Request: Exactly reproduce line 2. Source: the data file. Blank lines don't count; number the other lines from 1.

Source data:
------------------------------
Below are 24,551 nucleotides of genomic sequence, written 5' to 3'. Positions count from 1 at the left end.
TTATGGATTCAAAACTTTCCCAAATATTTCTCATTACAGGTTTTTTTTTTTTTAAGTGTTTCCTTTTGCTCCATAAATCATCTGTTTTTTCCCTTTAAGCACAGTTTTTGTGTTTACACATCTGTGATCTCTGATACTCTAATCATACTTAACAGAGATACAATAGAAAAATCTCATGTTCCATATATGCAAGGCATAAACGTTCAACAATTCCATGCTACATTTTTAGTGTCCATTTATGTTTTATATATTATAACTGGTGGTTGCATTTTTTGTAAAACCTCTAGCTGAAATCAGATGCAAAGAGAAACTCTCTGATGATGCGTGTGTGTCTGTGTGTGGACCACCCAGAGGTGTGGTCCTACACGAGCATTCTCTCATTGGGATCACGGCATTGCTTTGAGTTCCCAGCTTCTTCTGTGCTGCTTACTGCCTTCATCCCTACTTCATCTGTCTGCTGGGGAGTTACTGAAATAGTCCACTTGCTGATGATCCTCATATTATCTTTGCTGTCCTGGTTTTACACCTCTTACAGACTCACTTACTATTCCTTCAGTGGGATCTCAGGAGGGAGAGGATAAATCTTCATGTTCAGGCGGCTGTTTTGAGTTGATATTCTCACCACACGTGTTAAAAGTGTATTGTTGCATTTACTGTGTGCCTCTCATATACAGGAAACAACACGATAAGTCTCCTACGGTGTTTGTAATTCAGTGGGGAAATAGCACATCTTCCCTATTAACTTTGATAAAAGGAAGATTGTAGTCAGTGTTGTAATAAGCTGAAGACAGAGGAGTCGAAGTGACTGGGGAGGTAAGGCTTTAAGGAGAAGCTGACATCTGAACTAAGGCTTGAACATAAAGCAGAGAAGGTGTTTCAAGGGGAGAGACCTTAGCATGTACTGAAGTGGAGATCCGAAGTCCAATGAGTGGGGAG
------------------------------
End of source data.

TTATGGATTCAAAACTTTCCCAAATATTTCTCATTACAGGTTTTTTTTTTTTTAAGTGTTTCCTTTTGCTCCATAAATCATCTGTTTTTTCCCTTTAAGCACAGTTTTTGTGTTTACACATCTGTGATCTCTGATACTCTAATCATACTTAACAGAGATACAATAGAAAAATCTCATGTTCCATATATGCAAGGCATAAACGTTCAACAATTCCATGCTACATTTTTAGTGTCCATTTATGTTTTATATATTATAACTGGTGGTTGCATTTTTTGTAAAACCTCTAGCTGAAATCAGATGCAAAGAGAAACTCTCTGATGATGCGTGTGTGTCTGTGTGTGGACCACCCAGAGGTGTGGTCCTACACGAGCATTCTCTCATTGGGATCACGGCATTGCTTTGAGTTCCCAGCTTCTTCTGTGCTGCTTACTGCCTTCATCCCTACTTCATCTGTCTGCTGGGGAGTTACTGAAATAGTCCACTTGCTGATGATCCTCATATTATCTTTGCTGTCCTGGTTTTACACCTCTTACAGACTCACTTACTATTCCTTCAGTGGGATCTCAGGAGGGAGAGGATAAATCTTCATGTTCAGGCGGCTGTTTTGAGTTGATATTCTCACCACACGTGTTAAAAGTGTATTGTTGCATTTACTGTGTGCCTCTCATATACAGGAAACAACACGATAAGTCTCCTACGGTGTTTGTAATTCAGTGGGGAAATAGCACATCTTCCCTATTAACTTTGATAAAAGGAAGATTGTAGTCAGTGTTGTAATAAGCTGAAGACAGAGGAGTCGAAGTGACTGGGGAGGTAAGGCTTTAAGGAGAAGCTGACATCTGAACTAAGGCTTGAACATAAAGCAGAGAAGGTGTTTCAAGGGGAGAGACCTTAGCATGTACTGAAGTGGAGATCCGAAGTCCAATGAGTGGGGAG